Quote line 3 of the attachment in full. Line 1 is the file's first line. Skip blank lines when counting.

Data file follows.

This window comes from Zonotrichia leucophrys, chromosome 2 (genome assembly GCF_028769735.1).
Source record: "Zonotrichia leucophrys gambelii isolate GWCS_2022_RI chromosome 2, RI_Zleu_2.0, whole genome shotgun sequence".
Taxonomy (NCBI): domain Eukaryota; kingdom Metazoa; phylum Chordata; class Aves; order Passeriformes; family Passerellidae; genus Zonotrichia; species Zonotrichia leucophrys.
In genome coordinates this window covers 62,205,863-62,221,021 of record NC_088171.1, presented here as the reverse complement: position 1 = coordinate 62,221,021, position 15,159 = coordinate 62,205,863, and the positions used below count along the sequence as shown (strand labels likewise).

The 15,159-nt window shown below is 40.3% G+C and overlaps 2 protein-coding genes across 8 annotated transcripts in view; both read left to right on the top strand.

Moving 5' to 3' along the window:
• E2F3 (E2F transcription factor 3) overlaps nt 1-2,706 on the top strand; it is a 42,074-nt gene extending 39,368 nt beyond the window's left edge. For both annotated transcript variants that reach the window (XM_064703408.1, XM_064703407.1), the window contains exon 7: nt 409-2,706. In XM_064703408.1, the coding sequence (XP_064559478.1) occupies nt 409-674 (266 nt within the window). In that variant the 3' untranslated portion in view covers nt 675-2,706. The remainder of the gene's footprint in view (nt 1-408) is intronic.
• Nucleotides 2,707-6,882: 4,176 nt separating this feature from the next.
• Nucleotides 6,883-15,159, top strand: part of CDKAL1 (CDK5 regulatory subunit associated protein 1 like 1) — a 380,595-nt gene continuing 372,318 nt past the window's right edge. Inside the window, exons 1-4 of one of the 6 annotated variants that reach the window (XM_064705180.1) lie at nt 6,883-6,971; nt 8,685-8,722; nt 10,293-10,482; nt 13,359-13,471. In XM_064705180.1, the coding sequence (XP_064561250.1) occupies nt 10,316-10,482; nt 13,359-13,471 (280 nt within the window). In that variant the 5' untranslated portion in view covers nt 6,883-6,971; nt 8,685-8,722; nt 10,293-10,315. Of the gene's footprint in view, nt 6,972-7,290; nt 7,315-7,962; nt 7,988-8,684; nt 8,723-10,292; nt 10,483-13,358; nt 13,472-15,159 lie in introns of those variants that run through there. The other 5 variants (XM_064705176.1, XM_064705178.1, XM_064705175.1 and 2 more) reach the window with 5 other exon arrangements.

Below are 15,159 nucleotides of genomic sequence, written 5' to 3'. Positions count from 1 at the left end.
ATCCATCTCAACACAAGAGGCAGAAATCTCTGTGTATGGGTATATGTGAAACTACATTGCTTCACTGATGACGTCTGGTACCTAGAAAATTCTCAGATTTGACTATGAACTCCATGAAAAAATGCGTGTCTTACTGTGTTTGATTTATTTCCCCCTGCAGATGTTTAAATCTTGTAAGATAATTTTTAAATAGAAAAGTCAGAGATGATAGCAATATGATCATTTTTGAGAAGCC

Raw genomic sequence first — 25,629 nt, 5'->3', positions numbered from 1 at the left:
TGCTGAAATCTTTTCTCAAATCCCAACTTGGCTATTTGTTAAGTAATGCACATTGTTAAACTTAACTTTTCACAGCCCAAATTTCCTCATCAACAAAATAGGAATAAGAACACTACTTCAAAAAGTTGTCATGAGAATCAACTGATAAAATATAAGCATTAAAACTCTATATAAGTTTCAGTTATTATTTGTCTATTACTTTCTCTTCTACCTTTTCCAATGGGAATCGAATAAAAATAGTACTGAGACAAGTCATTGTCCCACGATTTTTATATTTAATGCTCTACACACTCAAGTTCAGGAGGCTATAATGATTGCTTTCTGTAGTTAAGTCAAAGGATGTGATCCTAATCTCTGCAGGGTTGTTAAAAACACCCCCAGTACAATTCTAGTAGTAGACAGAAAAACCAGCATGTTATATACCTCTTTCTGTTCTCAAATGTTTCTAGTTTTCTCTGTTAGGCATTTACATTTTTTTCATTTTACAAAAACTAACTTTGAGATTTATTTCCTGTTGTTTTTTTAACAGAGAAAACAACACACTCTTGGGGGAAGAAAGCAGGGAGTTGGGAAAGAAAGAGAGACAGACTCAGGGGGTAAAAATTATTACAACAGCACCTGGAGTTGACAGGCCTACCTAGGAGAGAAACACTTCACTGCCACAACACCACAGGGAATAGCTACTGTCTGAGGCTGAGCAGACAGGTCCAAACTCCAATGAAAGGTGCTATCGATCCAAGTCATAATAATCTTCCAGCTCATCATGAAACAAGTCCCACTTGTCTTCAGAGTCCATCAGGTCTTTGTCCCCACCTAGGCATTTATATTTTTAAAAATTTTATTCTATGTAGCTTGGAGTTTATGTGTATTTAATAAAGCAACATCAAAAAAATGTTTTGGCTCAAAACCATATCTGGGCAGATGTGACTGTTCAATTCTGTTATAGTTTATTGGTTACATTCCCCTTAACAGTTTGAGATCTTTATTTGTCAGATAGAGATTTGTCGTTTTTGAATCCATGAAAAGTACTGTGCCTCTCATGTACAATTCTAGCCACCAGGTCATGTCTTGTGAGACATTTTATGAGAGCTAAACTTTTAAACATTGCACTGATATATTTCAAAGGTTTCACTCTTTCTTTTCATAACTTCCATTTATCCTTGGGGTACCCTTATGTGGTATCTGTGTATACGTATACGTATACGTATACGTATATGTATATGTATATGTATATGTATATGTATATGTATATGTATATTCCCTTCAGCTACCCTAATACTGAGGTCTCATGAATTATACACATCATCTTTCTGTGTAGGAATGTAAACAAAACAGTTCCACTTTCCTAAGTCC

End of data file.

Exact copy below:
Taxonomy (NCBI): domain Eukaryota; kingdom Metazoa; phylum Chordata; class Aves; order Passeriformes; family Passerellidae; genus Zonotrichia; species Zonotrichia leucophrys.